The partnership began when Evans initiated a meeting to discuss growth and efficiency opportunities. Over the years he developed a trusted relationship with the Limco management team and employees throughout the company.
“I introduced and helped them get started with continuous improvement projects, as well as connecting them to the appropriate training opportunities through TulsaTech,” says Evans, adding the Alliance also assisted the company in obtaining a grant from the Department of Defense through OSU-IT. “With this grant they were able to attain NADCAP accreditation. The National Aerospace and Defense Contractors Accreditation Program opened the door to numerous new customers and markets.
In fact, NADCAP certification helped Limco increase sales by more than $2 million. Limco’s market share increased dramatically and is now number No. 5 in the world.
Evans says many of the changes and successes started with upper management recognizing the possibilities these modifications could make.
“Companies need to understand the need for culture change,” says Evans. “The past 20 years have seen management styles changing, and we have seen the benefits of continuous improvement and developing this culture. It allows the company to get much better employment engagement and when done right, the employees help drive the changes.”
Raz was no stranger to the Lean concept, witnessing it propel other companies.
Shortly after beginning his tenure at Limco, Raz visited the facility one weekend only to be greeted by employees painting floors and walls, and replacing lighting to ensure there were clearly marked spaces for equipment and materials.
“When employees come in on a weekend, moving equipment and painting on their own time, that shows real ownership,” says Raz. “There now is training every month for employees with real attention to details.”
Raz acknowledges these positive changes would not be possible without employees’ buy-in to changes and their willingness to embrace them.
“After all, people are the only thing you have,” he says. “When I’m asked what differentiates us from our competition, I always say it’s our people. We have worked hard to create a culture, and it’s a culture that continues to move us in the right direction. Our company is moving toward excellence.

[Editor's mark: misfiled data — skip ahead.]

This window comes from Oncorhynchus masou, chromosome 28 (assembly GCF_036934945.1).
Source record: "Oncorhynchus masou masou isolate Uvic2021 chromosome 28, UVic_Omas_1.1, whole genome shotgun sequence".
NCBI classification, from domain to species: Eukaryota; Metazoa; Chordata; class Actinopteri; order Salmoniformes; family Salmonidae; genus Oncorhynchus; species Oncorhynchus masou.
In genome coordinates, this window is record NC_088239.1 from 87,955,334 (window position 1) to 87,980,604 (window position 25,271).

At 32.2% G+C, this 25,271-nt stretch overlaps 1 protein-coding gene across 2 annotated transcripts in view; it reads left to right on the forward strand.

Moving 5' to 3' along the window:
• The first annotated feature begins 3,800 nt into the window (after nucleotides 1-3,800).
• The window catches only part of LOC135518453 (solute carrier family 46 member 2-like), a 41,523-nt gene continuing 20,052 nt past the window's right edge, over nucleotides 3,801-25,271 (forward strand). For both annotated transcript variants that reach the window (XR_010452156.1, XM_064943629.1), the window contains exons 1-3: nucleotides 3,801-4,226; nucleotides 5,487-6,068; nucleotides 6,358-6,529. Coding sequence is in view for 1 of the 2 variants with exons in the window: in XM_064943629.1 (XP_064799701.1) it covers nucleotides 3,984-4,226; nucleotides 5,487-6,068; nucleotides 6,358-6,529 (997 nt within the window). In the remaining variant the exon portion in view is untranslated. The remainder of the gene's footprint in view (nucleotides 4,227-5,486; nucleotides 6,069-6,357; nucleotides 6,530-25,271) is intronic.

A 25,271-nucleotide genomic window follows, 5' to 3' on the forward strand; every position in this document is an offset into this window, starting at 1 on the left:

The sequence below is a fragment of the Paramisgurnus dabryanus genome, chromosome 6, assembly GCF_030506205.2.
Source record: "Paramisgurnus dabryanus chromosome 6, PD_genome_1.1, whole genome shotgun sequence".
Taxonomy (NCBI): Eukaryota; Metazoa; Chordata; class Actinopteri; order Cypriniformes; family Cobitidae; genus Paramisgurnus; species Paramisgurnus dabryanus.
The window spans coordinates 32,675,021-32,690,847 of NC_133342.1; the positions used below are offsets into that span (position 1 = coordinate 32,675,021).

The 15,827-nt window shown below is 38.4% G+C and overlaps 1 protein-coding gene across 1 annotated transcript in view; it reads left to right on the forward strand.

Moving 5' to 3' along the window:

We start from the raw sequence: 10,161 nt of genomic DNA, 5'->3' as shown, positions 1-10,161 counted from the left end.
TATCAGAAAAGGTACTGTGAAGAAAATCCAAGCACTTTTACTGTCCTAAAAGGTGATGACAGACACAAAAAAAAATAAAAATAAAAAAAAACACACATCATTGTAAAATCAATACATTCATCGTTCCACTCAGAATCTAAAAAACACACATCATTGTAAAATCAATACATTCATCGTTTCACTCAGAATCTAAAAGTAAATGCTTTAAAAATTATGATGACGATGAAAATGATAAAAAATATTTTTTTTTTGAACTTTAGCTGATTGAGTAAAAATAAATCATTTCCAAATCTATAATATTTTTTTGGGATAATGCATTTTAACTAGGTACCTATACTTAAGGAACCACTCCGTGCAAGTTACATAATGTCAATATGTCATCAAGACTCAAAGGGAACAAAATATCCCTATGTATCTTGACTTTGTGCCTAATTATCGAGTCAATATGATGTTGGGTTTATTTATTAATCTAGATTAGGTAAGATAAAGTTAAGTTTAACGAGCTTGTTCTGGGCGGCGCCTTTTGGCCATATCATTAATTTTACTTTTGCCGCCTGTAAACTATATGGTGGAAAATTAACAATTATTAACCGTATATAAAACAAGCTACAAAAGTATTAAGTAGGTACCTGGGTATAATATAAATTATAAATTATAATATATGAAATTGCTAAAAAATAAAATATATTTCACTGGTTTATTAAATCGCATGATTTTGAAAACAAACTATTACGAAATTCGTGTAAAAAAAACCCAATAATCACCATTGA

While Raz has no problem bragging about his employees and the strides they continue to make toward quality, the numbers speak for themselves. Limco has doubled the number of customers and output of its factory while managing to maintain a workforce of about 175 people.
Dan Kraft, Executive Vice President, says in the past seven years Limco has added buildings on its seemingly landlocked West Tulsa property, and has initiated and fostered joint ventures and partnerships across the globe.
“The concept is that this is the center of excellence,” says Kraft. “We are constantly expanding our business out.”
The company ships nearly 1,000 units a month, and gains an average of two to three customers from across the globe each month. Limco takes great pride in providing industry leading turnaround time in its repair facility. Where many MRO shops traditionally have long lead times, Limco consistently strives to beat its current average of less than 14 calendar days, something the company accomplished by employing Lean Manufacturing processes with the help of the Manufacturing Alliance.
This, coupled with unique skills in vacuum brazing to accomplish an FAA approved process of LimCore, which restores the unit back to zero time and in full compliance with the original manufacturer’s specifications, continues to provide a strong blueprint for growth.
“We are making continuous improvements, always looking for the best practice ideas,” Raz concludes. “With the help of the Oklahoma Manufacturing Alliance, we truly are embracing excellence in every step of the business.”